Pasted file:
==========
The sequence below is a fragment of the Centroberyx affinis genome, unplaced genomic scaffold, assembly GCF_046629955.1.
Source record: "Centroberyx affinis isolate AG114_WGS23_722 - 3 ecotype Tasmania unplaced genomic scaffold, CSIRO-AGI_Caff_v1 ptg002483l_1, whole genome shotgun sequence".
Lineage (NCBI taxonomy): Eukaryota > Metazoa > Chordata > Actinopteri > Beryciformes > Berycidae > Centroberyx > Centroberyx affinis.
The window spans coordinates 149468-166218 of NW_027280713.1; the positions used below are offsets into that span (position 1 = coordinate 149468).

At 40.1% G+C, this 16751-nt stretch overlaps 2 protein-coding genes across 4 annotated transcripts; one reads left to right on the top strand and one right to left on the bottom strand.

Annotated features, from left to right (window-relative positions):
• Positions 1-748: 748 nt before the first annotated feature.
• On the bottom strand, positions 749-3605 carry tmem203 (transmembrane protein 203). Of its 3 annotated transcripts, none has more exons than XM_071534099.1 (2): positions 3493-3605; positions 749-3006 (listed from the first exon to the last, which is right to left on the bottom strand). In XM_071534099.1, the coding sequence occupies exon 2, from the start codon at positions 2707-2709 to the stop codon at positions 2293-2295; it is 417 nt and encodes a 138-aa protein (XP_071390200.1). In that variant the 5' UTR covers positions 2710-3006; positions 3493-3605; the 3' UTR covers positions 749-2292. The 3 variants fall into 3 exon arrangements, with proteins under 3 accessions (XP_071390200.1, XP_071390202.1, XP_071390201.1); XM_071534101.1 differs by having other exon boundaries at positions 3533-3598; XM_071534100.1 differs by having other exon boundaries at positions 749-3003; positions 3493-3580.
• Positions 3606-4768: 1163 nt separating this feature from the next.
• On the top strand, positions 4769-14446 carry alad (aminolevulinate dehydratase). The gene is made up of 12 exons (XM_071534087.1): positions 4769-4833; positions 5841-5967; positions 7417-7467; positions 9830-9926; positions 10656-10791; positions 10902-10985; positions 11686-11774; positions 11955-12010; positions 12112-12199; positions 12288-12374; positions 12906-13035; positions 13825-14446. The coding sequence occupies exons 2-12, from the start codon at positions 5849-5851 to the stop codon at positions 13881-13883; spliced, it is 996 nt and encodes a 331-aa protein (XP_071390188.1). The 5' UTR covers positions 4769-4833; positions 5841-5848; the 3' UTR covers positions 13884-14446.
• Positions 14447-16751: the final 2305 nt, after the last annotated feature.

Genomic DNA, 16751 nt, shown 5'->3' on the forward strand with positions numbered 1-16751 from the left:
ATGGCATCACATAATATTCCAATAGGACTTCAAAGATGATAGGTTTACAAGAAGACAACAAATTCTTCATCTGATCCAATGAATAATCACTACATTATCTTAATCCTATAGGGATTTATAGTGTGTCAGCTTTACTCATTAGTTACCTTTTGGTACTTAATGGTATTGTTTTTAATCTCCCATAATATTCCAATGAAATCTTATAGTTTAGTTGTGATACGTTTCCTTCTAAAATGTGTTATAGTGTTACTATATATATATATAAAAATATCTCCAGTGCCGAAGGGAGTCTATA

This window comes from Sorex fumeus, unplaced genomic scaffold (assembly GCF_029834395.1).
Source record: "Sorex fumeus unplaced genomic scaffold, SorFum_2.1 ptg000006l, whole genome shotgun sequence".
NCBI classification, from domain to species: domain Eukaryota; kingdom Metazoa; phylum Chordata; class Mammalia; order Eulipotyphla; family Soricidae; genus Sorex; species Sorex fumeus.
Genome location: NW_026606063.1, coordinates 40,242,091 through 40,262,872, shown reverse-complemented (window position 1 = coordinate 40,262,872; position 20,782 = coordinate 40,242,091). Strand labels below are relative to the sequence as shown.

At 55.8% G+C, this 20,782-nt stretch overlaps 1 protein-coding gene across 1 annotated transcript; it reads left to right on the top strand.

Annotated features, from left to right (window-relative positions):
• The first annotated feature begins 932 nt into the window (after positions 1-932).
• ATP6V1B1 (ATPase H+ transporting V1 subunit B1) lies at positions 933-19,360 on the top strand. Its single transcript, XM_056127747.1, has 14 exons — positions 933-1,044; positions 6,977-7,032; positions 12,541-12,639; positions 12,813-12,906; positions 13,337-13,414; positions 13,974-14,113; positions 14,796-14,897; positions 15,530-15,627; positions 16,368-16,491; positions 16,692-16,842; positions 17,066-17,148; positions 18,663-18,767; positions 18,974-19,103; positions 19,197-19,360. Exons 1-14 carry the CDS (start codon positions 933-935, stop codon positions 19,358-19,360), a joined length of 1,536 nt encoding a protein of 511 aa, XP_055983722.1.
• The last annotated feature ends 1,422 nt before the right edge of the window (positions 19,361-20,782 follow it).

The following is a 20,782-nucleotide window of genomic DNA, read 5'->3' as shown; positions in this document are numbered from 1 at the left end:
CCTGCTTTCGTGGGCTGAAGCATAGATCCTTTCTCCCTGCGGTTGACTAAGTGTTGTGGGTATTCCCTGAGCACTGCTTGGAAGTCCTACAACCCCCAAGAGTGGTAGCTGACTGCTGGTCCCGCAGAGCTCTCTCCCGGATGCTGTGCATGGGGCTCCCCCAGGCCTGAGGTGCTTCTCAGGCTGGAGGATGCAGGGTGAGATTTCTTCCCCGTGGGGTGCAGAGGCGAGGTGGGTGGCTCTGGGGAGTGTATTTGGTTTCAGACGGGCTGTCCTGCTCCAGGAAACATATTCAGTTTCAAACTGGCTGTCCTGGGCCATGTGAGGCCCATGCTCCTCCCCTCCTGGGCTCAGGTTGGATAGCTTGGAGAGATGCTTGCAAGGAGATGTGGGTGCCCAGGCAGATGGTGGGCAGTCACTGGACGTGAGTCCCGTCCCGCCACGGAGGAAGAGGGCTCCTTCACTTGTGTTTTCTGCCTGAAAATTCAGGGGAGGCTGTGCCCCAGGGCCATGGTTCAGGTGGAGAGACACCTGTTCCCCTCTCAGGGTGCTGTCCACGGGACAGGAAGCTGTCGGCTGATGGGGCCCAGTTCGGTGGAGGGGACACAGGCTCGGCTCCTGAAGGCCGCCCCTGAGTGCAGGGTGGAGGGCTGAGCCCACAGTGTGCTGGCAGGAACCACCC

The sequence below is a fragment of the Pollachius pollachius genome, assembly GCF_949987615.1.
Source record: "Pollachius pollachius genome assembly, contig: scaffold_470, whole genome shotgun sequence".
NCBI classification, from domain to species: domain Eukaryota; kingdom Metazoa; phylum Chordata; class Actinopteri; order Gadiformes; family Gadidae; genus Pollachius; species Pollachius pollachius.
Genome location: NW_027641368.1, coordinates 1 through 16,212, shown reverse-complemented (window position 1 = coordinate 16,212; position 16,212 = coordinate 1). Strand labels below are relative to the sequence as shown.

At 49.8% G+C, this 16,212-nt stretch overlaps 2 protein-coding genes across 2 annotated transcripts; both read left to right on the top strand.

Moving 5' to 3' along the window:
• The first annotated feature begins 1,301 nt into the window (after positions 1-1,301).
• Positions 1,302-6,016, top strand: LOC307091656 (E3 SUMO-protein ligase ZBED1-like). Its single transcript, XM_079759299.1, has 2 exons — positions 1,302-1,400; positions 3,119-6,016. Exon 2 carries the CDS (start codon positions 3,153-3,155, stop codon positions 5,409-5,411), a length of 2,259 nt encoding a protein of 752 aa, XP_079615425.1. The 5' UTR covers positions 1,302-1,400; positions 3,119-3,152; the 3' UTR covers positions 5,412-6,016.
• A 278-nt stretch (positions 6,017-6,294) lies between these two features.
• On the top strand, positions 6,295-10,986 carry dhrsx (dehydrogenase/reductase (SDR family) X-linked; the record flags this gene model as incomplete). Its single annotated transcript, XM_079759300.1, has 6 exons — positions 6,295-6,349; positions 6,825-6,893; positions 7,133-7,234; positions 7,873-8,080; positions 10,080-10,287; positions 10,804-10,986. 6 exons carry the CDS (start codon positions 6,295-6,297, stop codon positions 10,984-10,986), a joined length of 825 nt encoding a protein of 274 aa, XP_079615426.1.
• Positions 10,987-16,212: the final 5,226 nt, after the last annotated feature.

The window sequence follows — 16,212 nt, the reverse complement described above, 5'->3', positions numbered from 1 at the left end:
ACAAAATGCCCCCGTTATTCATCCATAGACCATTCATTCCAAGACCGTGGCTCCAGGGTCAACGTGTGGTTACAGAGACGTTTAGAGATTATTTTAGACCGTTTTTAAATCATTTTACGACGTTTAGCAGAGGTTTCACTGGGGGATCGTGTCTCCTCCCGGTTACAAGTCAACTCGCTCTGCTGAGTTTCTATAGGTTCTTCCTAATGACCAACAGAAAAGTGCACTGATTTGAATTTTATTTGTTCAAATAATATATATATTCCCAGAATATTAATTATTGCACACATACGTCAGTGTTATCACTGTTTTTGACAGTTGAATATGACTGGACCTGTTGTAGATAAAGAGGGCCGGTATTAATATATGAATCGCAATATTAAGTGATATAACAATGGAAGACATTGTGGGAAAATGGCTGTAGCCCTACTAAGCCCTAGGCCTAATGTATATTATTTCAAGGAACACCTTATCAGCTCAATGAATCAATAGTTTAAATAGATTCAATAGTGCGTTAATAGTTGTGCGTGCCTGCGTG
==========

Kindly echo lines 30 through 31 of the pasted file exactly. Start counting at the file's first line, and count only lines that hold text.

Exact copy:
Moving 5' to 3' along the window:
• The first annotated feature begins 1,301 nt into the window (after positions 1-1,301).